Let’s set the stage: You’re lying in bed attempting to fall asleep after a long stressful day. Your eyelids are getting heavy and you know that your about to fall asleep. Then as you lie there in the quiet of the night, you begin to notice the sound of buzzing in your ears. Your phone, TV, and radio are all switched off so you know it’s nothing in your room. Unfortunately, this sound is in your ears and it won’t stop.
If this situation has happened to you, then odds are that you’re one of the 50 million people who are afflicted by tinnitus. This condition causes you to hear buzzing, whooshing, and ringing sounds, among others, in your ears. For most people, tinnitus will not have a substantial affect on their lives beyond being a simple inconvenience. But this is not the situation with everybody who has tinnitus. For some, it can cause them to Disengage socially, have a hard time working, and to lose sleep.
What Causes Tinnitus?
Tinnitus remains somewhat of a mystery, but specialists have narrowed down a few causes for this problem. It’s most prevalent in people who have damaged hearing, as well as people who suffer from heart problems. Restricted blood flow around the ears is generally considered to be the main cause of tinnitus. This causes the heart to have to work harder to pump blood to where it’s needed. People who have iron-deficiency anemia commonly experience tinnitus symptoms since their blood cells don’t carry enough oxygen throughout their body, which, once again, makes the heart work extra hard to get oxygen and other nutrients where they need to go.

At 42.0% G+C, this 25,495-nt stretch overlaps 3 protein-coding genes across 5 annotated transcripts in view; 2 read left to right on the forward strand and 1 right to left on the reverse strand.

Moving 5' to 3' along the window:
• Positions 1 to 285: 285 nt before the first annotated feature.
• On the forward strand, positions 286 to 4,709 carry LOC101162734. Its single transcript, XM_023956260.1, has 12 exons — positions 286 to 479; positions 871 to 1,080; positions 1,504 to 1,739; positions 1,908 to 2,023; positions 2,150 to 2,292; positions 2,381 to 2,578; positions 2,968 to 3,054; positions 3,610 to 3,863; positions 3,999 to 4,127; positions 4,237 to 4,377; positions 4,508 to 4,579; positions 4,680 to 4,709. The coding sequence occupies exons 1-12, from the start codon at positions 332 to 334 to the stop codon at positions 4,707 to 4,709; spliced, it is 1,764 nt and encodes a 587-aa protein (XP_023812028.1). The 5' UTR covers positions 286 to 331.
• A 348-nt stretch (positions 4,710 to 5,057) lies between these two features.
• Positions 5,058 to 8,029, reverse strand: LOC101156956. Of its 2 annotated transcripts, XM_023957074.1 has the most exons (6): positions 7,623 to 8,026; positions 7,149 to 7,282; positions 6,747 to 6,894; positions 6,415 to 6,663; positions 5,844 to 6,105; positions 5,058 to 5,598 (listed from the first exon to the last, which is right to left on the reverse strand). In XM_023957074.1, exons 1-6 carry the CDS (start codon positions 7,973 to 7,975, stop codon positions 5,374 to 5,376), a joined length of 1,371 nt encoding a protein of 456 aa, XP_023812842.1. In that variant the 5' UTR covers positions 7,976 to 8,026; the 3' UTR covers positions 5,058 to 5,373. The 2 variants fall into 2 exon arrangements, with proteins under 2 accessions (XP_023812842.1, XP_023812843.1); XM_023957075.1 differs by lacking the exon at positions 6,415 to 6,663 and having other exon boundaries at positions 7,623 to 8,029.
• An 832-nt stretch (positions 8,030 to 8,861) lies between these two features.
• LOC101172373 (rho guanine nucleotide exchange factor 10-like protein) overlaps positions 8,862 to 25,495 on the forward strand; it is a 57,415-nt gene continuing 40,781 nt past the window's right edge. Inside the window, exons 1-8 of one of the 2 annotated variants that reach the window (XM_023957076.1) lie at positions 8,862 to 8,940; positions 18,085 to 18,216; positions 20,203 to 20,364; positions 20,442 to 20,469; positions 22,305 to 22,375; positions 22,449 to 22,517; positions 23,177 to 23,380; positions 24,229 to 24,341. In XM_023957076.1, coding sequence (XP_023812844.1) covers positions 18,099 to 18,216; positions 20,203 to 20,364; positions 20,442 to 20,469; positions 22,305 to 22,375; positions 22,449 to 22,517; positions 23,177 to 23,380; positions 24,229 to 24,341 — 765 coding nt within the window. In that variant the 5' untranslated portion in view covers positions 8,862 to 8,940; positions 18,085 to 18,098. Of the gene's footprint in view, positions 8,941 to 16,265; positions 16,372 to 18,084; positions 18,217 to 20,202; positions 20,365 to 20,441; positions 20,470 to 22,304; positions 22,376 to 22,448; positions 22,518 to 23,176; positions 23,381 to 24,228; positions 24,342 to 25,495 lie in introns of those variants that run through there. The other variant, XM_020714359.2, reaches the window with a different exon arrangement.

Tinnitus also occurs as a result of other conditions, like ear infections, canal blockages, and Meniere’s disease. All of these ailments affect the hearing and result in scenarios where tinnitus becomes more prevalent. In other situations, there may not be an easily discernible cause of tinnitus, which can make treatment challenging, but not impossible.
What Treatments Are Out There For Tinnitus?
Depending on the root cause of your tinnitus, there might be a number of possible treatment options. One important thing to take note of, however, is that there is presently no known cure for tinnitus. But these treatments can still offer a good possibility for your tinnitus to get better or disappear completely.
Research has revealed that hearing aids help cover up tinnitus in individuals who suffer from hearing loss.
If masking the noise doesn’t help, cognitive-behavioral therapy (CBT) has been shown to help people live with the buzzing in their ears that does not go away with other treatments. This type of mental health treatment helps patients change their negative feelings about tinnitus into more positive, practical thoughts that help them function normally on an every day basis.